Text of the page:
Combinatorial miscellany by Bjorner A., Stanley R.P.

By Bjorner A., Stanley R.P.

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For instance, N (2, 3) = 3, as shown by: We have in fact that N (2, n) = Fn+1 , 42 (23) where Fn+1 denotes a Fibonacci number, defined by the recurrence F1 = 1, F2 = 1, Fn+1 = Fn + Fn−1 . To prove equation (23), we need to show that N (2, 1) = 1, N (2, 2) = 2, and N (2, n + 2) = N (2, n + 1) + N (2, n). Of course it is trivial to check that N (2, 1) = 1 and N (2, 2) = 2. In any domino tiling of a 2 × (n + 2) rectangle, either the first column consists of a vertical domino, or else the first two columns consist of two horizontal dominos.

34 Hence if n > pq, then either (λ) ≥ p + 1 or λ1 ≥ q + 1. If we apply the Schensted correspondence to a permutation w of 1, 2, . . , n then we get a pair of reverse SYT of some shape λ, where λ is a partition of n. We have just shown that (λ) ≥ p + 1 or λ1 ≥ q + 1, so by Schensted’s theorem either i(w) ≥ p + 1 or d(w) ≥ q + 1. We can evaluate each f λ appearing in Schensted’s theorem by the hooklength formula. Hence the theorem is most interesting when there are few partitions λ satisfying (λ) = p and λ1 = q.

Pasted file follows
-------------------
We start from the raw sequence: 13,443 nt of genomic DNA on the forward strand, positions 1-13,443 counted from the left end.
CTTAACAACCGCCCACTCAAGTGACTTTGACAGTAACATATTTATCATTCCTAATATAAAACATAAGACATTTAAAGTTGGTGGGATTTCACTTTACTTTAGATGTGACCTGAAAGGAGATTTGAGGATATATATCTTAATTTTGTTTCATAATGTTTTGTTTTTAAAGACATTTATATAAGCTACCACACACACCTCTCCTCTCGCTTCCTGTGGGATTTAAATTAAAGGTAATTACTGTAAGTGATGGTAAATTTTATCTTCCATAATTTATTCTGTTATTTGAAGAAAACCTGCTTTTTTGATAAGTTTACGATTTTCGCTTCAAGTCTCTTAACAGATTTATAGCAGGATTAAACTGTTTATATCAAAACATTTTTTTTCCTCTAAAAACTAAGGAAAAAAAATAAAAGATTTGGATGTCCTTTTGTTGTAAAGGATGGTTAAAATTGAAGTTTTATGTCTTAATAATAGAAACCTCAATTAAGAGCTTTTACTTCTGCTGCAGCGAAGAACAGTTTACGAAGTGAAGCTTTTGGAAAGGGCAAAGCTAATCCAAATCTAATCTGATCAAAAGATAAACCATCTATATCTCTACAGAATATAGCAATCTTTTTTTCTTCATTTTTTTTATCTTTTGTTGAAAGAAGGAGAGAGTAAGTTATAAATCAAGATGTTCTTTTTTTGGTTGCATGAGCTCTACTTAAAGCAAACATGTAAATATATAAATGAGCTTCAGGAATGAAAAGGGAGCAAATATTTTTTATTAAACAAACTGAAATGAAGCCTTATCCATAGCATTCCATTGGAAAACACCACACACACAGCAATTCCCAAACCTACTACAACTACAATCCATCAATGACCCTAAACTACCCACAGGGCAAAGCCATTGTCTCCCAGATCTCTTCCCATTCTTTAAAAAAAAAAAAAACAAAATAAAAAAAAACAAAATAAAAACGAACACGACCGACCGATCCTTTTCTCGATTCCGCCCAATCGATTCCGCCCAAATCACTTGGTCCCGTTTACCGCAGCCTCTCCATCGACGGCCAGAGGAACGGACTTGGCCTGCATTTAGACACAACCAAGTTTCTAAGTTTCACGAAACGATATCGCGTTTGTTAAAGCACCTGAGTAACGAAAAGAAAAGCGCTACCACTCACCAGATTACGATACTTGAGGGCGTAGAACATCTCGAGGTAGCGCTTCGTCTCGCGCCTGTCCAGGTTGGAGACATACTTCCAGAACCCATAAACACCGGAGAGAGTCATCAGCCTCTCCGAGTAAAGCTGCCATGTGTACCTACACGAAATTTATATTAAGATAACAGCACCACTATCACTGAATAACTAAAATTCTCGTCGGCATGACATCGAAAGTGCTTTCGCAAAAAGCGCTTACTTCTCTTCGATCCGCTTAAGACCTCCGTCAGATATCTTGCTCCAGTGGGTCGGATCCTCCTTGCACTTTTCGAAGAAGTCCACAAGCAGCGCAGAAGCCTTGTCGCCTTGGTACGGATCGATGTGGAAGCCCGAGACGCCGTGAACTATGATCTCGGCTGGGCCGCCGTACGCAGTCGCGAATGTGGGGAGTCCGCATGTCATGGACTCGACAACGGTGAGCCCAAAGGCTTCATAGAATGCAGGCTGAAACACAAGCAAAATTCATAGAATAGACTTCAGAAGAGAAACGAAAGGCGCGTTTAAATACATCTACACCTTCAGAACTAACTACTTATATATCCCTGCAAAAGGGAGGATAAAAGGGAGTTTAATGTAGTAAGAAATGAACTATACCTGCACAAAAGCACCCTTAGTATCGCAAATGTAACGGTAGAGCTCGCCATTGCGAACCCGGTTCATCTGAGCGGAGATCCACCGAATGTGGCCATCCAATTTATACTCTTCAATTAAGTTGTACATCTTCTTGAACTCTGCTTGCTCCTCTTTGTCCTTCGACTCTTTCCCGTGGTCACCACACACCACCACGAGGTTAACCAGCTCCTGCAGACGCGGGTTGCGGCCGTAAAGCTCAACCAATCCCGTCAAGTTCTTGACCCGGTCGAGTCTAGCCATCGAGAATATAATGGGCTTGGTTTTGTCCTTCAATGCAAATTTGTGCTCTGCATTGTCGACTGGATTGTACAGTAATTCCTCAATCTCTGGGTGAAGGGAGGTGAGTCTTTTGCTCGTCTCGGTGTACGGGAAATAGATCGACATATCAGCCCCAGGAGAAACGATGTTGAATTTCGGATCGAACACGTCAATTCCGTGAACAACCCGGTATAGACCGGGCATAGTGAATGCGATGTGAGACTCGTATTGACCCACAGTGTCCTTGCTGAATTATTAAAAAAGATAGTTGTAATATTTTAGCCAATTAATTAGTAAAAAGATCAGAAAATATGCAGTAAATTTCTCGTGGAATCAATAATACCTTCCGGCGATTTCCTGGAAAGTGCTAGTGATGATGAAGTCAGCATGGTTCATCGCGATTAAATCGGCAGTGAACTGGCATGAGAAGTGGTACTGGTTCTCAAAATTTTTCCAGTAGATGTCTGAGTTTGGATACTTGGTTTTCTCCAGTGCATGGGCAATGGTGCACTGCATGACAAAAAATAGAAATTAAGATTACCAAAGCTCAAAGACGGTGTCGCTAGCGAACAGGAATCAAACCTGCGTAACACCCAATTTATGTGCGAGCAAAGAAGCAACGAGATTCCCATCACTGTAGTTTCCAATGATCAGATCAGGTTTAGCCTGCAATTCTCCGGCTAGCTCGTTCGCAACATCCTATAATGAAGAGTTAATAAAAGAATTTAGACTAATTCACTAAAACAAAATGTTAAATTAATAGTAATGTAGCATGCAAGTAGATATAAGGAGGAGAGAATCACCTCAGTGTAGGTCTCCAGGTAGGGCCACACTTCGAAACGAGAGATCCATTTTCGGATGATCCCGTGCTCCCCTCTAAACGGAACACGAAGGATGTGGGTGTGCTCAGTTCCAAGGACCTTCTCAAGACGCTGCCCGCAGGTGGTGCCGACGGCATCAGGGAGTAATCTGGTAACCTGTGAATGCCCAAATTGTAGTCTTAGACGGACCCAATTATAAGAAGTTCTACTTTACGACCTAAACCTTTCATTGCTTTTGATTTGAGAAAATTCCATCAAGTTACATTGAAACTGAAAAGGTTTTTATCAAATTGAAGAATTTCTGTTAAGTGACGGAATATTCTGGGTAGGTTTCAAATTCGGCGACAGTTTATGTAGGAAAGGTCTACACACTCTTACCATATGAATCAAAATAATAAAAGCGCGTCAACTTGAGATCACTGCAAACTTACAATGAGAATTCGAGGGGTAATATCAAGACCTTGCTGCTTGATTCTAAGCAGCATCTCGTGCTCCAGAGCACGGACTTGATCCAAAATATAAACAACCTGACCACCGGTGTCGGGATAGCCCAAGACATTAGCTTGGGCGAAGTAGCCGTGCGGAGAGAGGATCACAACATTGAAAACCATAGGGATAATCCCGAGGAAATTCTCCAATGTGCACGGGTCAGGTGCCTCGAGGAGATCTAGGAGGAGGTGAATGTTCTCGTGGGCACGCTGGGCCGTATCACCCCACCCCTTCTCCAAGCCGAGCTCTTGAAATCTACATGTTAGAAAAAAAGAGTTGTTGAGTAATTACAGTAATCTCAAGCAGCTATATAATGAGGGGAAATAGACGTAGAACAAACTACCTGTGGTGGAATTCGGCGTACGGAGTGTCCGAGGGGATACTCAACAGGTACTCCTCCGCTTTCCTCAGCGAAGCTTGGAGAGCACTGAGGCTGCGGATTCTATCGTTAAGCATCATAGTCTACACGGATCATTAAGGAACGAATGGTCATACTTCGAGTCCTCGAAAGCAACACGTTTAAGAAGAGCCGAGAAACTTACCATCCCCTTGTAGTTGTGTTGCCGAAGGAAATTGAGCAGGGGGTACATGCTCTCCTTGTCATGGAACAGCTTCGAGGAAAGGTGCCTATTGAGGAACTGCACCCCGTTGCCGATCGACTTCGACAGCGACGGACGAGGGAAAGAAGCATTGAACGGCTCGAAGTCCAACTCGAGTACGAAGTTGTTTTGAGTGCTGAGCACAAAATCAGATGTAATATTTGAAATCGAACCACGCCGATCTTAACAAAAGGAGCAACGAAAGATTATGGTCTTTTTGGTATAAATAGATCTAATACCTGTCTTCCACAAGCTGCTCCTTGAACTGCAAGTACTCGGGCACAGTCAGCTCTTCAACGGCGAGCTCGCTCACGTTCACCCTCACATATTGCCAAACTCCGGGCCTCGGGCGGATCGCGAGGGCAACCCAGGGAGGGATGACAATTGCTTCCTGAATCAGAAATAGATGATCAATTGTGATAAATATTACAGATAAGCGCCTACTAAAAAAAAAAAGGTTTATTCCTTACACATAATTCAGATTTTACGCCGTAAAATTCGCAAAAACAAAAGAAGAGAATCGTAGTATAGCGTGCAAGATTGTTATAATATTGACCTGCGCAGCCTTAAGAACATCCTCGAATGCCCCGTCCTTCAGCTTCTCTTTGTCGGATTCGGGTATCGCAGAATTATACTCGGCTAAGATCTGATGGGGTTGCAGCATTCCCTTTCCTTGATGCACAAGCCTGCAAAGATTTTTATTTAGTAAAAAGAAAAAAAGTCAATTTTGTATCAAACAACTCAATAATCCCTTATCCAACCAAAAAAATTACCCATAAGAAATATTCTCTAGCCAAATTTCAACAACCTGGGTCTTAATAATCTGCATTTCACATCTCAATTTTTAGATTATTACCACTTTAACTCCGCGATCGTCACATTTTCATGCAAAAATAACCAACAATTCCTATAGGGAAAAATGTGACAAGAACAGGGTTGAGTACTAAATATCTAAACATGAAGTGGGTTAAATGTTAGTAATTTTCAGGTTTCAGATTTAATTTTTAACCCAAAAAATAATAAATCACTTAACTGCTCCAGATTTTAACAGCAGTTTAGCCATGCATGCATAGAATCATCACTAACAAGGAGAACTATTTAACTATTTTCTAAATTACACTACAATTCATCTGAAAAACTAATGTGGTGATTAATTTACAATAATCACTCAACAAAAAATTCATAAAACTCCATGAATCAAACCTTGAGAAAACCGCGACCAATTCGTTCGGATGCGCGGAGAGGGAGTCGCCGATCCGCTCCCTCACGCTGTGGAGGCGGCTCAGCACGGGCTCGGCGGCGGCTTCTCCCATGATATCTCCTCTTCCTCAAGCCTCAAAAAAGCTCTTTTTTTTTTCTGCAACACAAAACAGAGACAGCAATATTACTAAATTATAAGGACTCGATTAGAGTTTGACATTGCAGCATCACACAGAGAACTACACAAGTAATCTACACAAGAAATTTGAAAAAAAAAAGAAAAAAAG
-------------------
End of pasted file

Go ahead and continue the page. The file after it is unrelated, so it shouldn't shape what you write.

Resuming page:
Nevertheless, we hope that our brief description will take some of the mystery out of equation (24). We first color the squares of the Aztec diamond AZn black and white in the usual chessboard fashion, with the first (leftmost) square in the top row colored white. Here is a tiling of AZ3 with the chessboard coloring shown. 46 Each domino will have one white square and one black square. There are four possible colorings and orientations of a domino, shown in the illustration below. With each of these four possible colored dominos we associate a direction: up, down, right, and left, as indicated below by an arrow.

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